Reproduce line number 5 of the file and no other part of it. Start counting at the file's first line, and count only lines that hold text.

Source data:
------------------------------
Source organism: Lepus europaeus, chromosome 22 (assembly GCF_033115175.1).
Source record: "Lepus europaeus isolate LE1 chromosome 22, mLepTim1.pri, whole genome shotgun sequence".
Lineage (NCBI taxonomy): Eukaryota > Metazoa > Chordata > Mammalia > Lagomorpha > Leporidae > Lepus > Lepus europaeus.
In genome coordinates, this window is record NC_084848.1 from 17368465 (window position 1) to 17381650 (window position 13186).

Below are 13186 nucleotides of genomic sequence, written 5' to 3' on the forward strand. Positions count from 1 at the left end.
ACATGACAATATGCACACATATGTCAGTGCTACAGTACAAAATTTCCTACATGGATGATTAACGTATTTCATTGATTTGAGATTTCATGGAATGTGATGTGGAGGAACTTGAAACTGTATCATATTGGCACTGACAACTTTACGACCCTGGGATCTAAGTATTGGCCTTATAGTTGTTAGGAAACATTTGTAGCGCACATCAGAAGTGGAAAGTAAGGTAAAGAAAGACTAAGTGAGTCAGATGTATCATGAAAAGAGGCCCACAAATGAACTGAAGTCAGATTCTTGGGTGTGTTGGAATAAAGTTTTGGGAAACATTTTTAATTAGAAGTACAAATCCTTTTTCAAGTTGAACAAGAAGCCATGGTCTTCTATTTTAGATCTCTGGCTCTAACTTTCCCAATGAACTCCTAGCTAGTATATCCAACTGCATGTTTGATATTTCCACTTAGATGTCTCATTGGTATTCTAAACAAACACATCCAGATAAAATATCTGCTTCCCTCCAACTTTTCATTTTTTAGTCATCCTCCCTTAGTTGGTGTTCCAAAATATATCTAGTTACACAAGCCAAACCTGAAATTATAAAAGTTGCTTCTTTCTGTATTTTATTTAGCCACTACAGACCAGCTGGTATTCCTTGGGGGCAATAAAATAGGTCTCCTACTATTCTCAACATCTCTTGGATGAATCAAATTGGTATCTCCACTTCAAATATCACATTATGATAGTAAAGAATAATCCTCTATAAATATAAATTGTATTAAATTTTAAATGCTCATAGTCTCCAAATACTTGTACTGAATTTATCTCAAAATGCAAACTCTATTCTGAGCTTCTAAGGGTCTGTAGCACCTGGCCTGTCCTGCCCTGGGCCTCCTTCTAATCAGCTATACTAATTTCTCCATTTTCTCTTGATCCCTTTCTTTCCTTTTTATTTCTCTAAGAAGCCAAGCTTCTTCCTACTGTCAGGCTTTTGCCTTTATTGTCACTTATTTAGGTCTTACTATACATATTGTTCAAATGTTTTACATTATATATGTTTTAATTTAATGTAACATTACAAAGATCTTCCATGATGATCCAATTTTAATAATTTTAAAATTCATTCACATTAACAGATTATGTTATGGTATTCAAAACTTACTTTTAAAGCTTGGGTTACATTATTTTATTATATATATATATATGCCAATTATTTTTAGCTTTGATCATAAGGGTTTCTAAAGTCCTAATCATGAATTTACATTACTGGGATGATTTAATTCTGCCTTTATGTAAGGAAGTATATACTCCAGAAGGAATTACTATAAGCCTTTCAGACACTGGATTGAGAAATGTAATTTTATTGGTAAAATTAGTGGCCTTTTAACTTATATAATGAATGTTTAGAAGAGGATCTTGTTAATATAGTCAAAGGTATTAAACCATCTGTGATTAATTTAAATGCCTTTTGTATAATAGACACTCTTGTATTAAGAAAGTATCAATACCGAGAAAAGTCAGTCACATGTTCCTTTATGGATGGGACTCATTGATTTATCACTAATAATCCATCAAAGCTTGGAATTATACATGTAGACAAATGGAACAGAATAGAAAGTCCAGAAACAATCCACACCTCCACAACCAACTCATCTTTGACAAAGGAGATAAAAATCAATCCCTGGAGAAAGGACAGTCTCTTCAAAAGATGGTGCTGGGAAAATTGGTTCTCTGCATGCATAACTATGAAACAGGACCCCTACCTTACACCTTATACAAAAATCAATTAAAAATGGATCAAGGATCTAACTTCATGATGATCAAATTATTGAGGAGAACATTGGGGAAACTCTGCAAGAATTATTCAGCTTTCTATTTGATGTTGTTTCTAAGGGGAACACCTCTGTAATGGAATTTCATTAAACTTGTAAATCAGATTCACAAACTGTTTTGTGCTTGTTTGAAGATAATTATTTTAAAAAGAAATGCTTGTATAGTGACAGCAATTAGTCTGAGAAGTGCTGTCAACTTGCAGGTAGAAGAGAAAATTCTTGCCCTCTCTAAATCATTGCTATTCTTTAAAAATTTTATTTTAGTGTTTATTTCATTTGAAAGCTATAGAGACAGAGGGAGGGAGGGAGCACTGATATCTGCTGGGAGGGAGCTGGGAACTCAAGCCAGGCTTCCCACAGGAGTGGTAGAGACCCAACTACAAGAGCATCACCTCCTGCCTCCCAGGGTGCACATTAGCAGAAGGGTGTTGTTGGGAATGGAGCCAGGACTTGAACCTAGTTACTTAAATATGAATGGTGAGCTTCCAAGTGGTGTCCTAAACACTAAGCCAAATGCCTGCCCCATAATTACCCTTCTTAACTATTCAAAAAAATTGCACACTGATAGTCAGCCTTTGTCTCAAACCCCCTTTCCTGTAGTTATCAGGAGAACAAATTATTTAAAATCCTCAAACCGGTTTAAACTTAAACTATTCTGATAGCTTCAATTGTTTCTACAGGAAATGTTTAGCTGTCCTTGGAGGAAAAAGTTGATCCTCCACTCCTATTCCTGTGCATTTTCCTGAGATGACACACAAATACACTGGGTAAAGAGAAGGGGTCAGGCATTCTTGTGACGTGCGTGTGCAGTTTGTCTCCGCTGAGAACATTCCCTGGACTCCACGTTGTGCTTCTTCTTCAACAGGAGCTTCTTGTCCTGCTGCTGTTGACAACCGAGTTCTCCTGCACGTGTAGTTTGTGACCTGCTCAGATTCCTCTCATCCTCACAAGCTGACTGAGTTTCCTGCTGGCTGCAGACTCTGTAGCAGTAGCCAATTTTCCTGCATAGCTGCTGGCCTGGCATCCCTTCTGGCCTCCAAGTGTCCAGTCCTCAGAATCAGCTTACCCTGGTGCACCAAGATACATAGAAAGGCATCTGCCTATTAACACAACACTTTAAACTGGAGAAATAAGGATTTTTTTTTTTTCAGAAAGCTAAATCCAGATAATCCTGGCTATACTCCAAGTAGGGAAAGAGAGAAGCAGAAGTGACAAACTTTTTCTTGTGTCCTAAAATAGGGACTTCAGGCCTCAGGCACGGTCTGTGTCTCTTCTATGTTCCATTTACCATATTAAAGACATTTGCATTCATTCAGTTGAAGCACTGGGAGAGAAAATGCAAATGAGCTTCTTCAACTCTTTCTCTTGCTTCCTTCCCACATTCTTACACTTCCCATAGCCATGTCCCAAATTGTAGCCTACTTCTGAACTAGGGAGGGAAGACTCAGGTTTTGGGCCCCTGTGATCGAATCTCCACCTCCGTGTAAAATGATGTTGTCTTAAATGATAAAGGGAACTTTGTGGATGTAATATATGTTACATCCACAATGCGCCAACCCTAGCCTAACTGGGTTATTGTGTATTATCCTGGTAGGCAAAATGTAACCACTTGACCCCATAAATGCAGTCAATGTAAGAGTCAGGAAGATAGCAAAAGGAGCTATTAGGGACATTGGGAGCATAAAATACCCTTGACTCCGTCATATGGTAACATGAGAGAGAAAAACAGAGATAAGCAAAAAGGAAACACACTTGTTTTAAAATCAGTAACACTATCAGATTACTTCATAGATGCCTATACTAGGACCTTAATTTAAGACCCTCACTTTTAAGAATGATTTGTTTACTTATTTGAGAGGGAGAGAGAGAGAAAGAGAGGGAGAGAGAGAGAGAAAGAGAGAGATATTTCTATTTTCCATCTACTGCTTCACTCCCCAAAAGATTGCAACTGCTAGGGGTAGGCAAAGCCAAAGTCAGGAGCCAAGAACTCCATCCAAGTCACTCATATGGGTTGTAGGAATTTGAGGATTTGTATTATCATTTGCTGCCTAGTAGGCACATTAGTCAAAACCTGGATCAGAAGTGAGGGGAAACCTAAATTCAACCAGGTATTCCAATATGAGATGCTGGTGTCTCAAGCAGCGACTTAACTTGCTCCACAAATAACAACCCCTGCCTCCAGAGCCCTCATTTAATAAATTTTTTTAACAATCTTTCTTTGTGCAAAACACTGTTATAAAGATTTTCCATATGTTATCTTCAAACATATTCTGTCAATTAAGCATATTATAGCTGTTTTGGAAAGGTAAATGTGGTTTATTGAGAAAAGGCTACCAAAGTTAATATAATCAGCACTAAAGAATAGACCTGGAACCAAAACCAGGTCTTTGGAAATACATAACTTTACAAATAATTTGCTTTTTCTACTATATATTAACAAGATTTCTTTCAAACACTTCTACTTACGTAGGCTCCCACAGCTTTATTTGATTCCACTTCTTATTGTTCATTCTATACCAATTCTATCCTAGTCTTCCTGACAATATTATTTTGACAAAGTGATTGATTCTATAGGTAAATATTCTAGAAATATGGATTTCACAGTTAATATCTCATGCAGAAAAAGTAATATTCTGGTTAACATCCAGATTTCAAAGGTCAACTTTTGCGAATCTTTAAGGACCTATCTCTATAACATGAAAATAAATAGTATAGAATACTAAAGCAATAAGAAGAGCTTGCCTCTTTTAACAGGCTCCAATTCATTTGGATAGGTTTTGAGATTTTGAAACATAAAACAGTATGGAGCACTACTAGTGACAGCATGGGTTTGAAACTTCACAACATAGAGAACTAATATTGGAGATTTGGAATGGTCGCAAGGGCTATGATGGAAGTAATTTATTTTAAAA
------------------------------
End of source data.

Below are 13186 nucleotides of genomic sequence, written 5' to 3' on the forward strand. Positions count from 1 at the left end.